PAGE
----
Sunday, October 23, 2011

A Princess of Royal Blood

Versailles will be having an exhibition devoted to Madame Elisabeth of France in 2013. In the meantime, the Versailles website has an interesting entry about the French princess who died at the age of thirty in the violence of the Revolution.
Princess Elisabeth de France was the last-born sibling of Louis XVI. A figure remarkable for her exuberance and piety, throughout her life she showed a strong attachment to her brother and sister-in-law, whom she followed to their final place of incarceration.
Born in the palace of Versailles in 1764, Elisabeth de France, called Madame Elisabeth, was the youngest sister of Louis XVI. Orphaned at the age of 3, she received an excellent education during which she was noted for her talents in mathematics and the sciences. Her contemporaries said she was a skilled rider, gifted for drawing and embroidery but a mediocre singer. From her childhood, she revealed an ambiguous personality, her great devotion combining with her dissipated and original character – she signed some of her letters “Elisabeth la Folle” (Mad Elisabeth). At an early age she showed great attachment to Louis XVI and Marie-Antoinette, with whom she lived all her life, refusing to marry to be able to remain with them.
In 1783, when Madame Elisabeth was 19, Louis XVI gave her a plot of land and a house in the village of Montreuil, which can still be seen today in the Montreuil district of Versailles and is known as the “Domaine de Madame Elisabeth” (her estate). Although she was not allowed to sleep here before coming of age (25), she rode there every day from the palace of Versailles. The life she lived there, simpler than at the court, was dominated by the leisure activities that she had adopted in her childhood, and by the pious practices and works of charity that earned her the nickname “Bonne dame de Montreuil” (good lady of Montreuil).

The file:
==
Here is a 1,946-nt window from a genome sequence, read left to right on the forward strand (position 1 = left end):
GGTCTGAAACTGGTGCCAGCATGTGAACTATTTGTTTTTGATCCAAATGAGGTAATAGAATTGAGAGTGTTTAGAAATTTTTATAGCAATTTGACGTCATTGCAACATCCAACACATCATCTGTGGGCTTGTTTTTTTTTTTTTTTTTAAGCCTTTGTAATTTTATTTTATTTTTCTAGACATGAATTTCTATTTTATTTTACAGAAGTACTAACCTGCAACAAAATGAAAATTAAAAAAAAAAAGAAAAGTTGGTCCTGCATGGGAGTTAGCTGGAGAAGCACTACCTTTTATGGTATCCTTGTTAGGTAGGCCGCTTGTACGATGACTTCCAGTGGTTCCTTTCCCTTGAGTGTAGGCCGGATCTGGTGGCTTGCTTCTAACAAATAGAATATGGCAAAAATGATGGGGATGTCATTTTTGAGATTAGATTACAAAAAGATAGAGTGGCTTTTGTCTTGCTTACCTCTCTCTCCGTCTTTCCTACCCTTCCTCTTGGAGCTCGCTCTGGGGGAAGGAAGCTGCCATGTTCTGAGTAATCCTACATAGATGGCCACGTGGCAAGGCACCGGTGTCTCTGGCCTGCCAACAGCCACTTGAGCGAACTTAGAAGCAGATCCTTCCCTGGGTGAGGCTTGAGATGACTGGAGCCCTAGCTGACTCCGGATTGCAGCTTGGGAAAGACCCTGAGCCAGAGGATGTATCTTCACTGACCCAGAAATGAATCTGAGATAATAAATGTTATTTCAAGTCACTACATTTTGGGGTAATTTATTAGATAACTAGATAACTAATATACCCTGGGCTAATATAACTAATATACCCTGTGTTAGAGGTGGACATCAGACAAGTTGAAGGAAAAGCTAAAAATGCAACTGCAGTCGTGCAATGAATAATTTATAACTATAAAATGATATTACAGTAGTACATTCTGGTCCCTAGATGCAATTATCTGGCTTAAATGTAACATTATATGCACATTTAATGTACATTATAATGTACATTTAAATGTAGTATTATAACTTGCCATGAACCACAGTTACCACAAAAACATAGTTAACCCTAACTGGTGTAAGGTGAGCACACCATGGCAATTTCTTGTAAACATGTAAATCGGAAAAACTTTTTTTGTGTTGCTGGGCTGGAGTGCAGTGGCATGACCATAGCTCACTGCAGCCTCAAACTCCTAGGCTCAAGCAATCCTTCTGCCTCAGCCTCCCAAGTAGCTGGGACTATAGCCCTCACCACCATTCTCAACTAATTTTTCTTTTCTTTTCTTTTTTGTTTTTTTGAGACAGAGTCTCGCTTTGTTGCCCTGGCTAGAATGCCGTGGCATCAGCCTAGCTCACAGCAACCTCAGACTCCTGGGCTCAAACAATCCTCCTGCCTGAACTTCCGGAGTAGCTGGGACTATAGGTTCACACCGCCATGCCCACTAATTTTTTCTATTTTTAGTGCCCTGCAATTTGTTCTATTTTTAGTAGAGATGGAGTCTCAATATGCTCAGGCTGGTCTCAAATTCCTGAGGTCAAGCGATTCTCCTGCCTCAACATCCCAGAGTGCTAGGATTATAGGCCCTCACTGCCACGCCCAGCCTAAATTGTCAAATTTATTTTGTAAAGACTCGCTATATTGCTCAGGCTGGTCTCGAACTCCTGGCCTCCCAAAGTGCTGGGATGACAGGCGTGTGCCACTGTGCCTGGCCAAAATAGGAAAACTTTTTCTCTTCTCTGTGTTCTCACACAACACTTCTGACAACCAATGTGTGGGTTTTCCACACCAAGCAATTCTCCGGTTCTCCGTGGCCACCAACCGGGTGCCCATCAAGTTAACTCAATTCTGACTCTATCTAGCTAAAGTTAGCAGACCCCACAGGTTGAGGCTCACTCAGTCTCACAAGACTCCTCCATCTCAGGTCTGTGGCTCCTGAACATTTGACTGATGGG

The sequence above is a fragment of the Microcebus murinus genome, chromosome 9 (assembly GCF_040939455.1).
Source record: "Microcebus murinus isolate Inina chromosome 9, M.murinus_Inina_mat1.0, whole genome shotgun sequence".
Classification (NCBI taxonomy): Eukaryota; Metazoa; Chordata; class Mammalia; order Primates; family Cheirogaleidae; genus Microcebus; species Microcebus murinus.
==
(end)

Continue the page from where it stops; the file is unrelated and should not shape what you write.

When the French Revolution broke out, Madame Elisabeth adopted a very firm stand against the supporters of a constitutional monarchy and was opposed to any search for a compromise. Her attachment to Louis XVI led her to refuse the exile chosen by her aunts and other brothers. So she followed Marie-Antoinette to Varennes, to the Temple prison, and then to the scaffold on which she died in 1794 before being buried in a common grave.

Her attachment to her brother and sister-in-law, her intransigent opposition to the Revolution’s aspirations, her piety, her charitable work and the way she met her death led to the formation of a cult built around her personality in the first half of the 19th century. This cult was fostered within the royalist movement which developed in favour of a restoration of the monarchy and militated for the beatification of Madame Elisabeth.

An exhibition will be devoted to Madame Elisabeth in 2013, for more information
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Anna Gibson said...

The exhibition sounds so lovely, I hope to make it to France to see it, depending on what time of the year it ends up showing.

Gio said...

I also hope of being able to visit France to see this exhibition. It sounds very interesting.